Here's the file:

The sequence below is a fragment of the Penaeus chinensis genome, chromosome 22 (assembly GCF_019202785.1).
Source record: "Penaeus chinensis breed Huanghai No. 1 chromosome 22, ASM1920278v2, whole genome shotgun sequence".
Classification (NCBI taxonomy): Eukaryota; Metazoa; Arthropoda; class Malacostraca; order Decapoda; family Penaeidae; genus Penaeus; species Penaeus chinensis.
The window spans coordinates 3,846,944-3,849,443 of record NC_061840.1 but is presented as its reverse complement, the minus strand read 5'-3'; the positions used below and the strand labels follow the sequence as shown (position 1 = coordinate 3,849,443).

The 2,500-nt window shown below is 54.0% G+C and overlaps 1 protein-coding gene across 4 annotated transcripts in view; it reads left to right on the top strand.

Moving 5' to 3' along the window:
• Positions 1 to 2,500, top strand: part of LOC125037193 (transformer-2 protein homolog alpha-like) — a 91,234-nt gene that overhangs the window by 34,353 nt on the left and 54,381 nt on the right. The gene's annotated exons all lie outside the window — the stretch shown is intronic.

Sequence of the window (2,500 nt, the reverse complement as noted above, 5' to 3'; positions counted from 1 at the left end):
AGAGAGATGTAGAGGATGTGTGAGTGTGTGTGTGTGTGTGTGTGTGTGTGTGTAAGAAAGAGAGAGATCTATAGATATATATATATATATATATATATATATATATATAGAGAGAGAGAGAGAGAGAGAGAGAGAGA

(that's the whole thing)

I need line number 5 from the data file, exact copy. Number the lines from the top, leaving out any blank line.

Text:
The 2,500-nt window shown below is 54.0% G+C and overlaps 1 protein-coding gene across 4 annotated transcripts in view; it reads left to right on the top strand.